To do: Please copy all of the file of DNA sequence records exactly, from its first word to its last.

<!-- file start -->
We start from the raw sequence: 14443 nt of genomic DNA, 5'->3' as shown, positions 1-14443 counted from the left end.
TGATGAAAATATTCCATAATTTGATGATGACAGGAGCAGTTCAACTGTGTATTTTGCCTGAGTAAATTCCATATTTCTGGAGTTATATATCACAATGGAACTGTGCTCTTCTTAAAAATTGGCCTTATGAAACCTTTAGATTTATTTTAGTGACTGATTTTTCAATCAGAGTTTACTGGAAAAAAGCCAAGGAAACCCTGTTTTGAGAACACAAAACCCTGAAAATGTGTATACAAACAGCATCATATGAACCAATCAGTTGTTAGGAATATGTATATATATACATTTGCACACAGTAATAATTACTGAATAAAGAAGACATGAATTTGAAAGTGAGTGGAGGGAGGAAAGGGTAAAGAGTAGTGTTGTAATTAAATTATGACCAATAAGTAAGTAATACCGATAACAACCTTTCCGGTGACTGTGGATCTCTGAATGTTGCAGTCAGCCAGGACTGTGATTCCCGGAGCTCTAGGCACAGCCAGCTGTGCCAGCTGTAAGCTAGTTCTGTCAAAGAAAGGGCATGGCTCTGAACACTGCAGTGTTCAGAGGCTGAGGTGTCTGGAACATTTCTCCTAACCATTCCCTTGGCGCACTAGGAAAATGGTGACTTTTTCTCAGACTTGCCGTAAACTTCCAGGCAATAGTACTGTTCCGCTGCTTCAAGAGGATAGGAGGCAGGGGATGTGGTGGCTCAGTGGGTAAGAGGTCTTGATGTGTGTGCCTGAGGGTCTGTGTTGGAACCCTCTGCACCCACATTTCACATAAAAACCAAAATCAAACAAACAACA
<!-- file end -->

We start from the raw sequence: 14443 nt of genomic DNA, 5'->3' as shown, positions 1-14443 counted from the left end.
TGATGAAAATATTCCATAATTTGATGATGACAGGAGCAGTTCAACTGTGTATTTTGCCTGAGTAAATTCCATATTTCTGGAGTTATATATCACAATGGAACTGTGCTCTTCTTAAAAATTGGCCTTATGAAACCTTTAGATTTATTTTAGTGACTGATTTTTCAATCAGAGTTTACTGGAAAAAAGCCAAGGAAACCCTGTTTTGAGAACACAAAACCCTGAAAATGTGTATACAAACAGCATCATATGAACCAATCAGTTGTTAGGAATATGTATATATATACATTTGCACACAGTAATAATTACTGAATAAAGAAGACATGAATTTGAAAGTGAGTGGAGGGAGGAAAGGGTAAAGAGTAGTGTTGTAATTAAATTATGACCAATAAGTAAGTAATACCGATAACAACCTTTCCGGTGACTGTGGATCTCTGAATGTTGCAGTCAGCCAGGACTGTGATTCCCGGAGCTCTAGGCACAGCCAGCTGTGCCAGCTGTAAGCTAGTTCTGTCAAAGAAAGGGCATGGCTCTGAACACTGCAGTGTTCAGAGGCTGAGGTGTCTGGAACATTTCTCCTAACCATTCCCTTGGCGCACTAGGAAAATGGTGACTTTTTCTCAGACTTGCCGTAAACTTCCAGGCAATAGTACTGTTCCGCTGCTTCAAGAGGATAGGAGGCAGGGGATGTGGTGGCTCAGTGGGTAAGAGGTCTTGATGTGTGTGCCTGAGGGTCTGTGTTGGAACCCTCTGCACCCACATTTCACATAAAAACCAAAATCAAACAAACAACA